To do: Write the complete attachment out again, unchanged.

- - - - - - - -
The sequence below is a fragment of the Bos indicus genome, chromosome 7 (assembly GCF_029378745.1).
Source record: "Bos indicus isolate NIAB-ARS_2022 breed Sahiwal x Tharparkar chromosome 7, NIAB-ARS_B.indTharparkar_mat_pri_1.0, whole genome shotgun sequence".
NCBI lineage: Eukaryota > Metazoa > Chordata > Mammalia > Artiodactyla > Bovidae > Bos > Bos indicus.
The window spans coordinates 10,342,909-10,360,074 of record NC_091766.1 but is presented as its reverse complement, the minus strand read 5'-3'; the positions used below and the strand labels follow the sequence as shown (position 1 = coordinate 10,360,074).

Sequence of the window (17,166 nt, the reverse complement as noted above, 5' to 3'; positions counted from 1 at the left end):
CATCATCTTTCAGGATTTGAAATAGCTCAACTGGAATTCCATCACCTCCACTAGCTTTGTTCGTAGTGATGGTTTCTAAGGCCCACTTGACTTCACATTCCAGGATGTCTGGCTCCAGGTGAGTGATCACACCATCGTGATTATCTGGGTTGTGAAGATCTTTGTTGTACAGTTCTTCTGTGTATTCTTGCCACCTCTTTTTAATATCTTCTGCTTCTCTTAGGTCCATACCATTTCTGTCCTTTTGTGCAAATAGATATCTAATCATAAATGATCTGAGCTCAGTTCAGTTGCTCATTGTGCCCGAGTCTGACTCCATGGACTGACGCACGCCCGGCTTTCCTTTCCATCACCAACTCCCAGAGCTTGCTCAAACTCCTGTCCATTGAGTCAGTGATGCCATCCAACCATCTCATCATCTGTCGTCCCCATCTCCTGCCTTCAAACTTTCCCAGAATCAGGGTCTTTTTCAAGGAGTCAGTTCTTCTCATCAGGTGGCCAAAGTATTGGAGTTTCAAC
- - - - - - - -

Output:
The sequence below is a fragment of the Bos indicus genome, chromosome 7 (assembly GCF_029378745.1).
Source record: "Bos indicus isolate NIAB-ARS_2022 breed Sahiwal x Tharparkar chromosome 7, NIAB-ARS_B.indTharparkar_mat_pri_1.0, whole genome shotgun sequence".
NCBI lineage: Eukaryota > Metazoa > Chordata > Mammalia > Artiodactyla > Bovidae > Bos > Bos indicus.
The window spans coordinates 10,342,909-10,360,074 of record NC_091766.1 but is presented as its reverse complement, the minus strand read 5'-3'; the positions used below and the strand labels follow the sequence as shown (position 1 = coordinate 10,360,074).

Sequence of the window (17,166 nt, the reverse complement as noted above, 5' to 3'; positions counted from 1 at the left end):
CATCATCTTTCAGGATTTGAAATAGCTCAACTGGAATTCCATCACCTCCACTAGCTTTGTTCGTAGTGATGGTTTCTAAGGCCCACTTGACTTCACATTCCAGGATGTCTGGCTCCAGGTGAGTGATCACACCATCGTGATTATCTGGGTTGTGAAGATCTTTGTTGTACAGTTCTTCTGTGTATTCTTGCCACCTCTTTTTAATATCTTCTGCTTCTCTTAGGTCCATACCATTTCTGTCCTTTTGTGCAAATAGATATCTAATCATAAATGATCTGAGCTCAGTTCAGTTGCTCATTGTGCCCGAGTCTGACTCCATGGACTGACGCACGCCCGGCTTTCCTTTCCATCACCAACTCCCAGAGCTTGCTCAAACTCCTGTCCATTGAGTCAGTGATGCCATCCAACCATCTCATCATCTGTCGTCCCCATCTCCTGCCTTCAAACTTTCCCAGAATCAGGGTCTTTTTCAAGGAGTCAGTTCTTCTCATCAGGTGGCCAAAGTATTGGAGTTTCAAC